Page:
Root vegetables make wonderful chips or crisps and they are easy to make. A mandoline to quickly slice the veggies into thin slices, although a sharp knife and a steady hand will also do the trick.
Almost any vegetable can be made into baked chips, but we found the best ones to start with are beetroot, sweet potatoes and potatoes. These cook more quickly and easily than parsnips and carrots.
What to do:
Start by lining baking trays with wax or parchment paper. These can be used at least three times before replacing the paper, should you be making a big batch.
Preheat the oven at 150°C. Slice the veg on the thinnest setting on a mandoline, or cut thinly with a knife, and place in a bowl with a dash of olive oil and a sprinkle of salt. Mix well so that all the chips are coated. Place in a single layer on the baking trays and pop in the oven for 20 minutes. Check every 5 minutes as ovens often have hot spots. Turn the chips over after 10 minutes. After around 20 minutes some of the chips may be dry enough to take out, while others might need a bit longer. Test all the chips as you go and take out those that are dried enough, and cool them.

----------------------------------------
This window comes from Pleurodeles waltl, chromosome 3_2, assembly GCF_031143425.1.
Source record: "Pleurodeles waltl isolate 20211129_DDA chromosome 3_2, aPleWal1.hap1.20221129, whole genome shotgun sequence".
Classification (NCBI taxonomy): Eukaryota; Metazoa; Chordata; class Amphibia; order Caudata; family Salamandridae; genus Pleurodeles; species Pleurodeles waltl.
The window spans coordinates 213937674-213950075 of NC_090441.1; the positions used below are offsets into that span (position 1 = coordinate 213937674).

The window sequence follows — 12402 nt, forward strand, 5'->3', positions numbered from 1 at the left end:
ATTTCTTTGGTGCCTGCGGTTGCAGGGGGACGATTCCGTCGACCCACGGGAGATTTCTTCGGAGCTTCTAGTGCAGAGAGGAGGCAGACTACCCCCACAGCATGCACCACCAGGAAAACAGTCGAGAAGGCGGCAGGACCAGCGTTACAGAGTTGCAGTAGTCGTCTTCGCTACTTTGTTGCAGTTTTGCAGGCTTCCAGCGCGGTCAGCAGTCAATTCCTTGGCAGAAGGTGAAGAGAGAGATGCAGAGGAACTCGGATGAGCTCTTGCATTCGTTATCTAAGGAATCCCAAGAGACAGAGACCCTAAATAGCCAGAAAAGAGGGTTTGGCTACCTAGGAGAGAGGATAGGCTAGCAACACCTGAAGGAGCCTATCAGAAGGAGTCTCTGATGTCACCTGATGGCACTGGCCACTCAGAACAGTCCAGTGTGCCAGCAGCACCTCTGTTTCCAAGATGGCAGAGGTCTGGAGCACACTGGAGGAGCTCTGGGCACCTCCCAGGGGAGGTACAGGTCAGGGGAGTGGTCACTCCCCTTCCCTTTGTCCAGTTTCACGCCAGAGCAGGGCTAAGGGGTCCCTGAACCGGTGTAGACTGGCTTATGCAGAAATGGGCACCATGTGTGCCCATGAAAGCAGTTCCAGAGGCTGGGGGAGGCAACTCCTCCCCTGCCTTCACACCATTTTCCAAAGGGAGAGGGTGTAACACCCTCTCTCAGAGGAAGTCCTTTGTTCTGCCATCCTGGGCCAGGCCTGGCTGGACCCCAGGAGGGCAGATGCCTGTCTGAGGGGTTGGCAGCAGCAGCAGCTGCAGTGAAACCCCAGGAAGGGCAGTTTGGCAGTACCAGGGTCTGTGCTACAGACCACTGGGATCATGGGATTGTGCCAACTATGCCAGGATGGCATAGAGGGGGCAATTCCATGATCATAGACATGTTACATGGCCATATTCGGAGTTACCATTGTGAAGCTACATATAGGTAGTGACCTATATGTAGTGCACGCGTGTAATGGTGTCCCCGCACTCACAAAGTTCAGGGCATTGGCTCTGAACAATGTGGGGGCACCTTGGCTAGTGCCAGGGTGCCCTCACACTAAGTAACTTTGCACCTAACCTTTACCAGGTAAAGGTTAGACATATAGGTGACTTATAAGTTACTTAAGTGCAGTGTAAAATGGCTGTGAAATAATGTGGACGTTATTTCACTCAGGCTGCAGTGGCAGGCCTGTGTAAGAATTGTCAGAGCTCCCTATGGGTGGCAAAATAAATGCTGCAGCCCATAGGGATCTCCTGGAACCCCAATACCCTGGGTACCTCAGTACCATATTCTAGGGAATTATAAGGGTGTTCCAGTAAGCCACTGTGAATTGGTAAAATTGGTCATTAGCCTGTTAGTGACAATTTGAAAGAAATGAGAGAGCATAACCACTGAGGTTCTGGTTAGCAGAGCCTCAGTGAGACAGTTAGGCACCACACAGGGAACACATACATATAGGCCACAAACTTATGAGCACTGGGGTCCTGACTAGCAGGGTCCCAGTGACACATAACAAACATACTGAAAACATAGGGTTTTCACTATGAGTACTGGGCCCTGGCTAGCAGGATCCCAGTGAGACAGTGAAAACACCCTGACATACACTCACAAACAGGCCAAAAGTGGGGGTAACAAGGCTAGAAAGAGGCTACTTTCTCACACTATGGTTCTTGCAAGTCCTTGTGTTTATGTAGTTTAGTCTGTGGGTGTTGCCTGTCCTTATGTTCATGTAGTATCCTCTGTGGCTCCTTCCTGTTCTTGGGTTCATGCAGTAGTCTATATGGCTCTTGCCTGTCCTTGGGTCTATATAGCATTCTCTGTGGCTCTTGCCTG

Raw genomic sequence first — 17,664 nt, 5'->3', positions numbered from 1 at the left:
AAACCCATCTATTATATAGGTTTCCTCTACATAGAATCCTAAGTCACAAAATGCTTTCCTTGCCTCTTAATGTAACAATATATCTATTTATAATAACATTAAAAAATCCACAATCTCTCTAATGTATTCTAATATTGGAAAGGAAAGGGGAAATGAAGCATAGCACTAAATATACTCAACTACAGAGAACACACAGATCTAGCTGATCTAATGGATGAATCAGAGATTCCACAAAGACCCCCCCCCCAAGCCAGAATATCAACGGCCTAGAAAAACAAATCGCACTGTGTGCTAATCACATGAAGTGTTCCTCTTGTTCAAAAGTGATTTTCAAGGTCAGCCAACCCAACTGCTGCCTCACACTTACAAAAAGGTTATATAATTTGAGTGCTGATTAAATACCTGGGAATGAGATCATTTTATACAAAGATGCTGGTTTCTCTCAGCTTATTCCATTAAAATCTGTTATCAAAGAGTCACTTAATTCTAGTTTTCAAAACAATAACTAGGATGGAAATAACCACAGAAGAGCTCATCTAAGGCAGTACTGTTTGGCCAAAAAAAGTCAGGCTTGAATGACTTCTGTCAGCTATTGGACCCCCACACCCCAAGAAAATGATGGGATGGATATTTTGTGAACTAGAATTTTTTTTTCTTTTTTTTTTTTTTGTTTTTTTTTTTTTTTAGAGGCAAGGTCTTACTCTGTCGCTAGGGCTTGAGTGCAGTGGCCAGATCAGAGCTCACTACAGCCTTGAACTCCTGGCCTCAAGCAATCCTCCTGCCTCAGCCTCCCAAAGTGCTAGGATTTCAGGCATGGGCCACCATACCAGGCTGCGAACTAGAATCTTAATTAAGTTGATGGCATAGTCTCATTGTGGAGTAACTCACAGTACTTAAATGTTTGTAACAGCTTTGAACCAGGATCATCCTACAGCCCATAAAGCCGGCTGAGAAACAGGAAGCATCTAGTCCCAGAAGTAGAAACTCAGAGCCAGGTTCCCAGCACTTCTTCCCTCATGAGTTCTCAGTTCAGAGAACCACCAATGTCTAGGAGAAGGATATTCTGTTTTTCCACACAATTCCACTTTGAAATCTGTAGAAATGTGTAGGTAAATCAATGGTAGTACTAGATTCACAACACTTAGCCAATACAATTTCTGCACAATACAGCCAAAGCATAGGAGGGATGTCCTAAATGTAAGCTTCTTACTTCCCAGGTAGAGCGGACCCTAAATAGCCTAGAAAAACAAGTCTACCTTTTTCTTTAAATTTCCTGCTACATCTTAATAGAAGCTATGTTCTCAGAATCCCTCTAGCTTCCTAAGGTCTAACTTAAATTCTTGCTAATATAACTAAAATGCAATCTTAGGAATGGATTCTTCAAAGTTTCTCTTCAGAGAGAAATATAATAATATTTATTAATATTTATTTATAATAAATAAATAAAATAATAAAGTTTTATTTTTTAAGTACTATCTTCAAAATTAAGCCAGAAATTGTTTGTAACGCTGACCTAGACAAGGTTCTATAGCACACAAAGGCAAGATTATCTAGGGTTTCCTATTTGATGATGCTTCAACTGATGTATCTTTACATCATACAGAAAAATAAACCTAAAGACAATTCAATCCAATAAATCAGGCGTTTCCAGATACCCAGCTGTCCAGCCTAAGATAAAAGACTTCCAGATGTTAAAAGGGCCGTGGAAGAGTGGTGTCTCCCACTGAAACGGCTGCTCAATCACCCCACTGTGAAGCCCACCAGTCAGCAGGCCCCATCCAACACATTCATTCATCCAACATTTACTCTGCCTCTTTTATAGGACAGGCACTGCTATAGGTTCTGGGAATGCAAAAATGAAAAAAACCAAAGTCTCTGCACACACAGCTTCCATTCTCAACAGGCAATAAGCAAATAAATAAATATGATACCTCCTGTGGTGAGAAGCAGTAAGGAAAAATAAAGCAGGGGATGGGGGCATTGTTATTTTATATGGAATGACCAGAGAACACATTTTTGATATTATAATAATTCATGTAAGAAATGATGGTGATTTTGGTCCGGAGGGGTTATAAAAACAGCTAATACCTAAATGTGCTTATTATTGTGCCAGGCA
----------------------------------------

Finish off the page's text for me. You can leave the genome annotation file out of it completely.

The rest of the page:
Veggie chips are best served straight away, but they can be kept in an airtight container for a few days. We found that after a while they lose their crispness, so pop them back into the oven for a few minutes to crisp them up before serving.
How healthy are veggie chips?
Don’t be fooled that veggie chips are healthier for you than regular potato chips. They come with a dose of oil and salt, and if you don’t make your own you can’t be sure how much of these ingredients you are eating. By making your own you can monitor how much of which oils you are eating, and also limit your salt intake. While there is a perception that you can eat veggie chips with abandon, you should limit your intake for health reasons.
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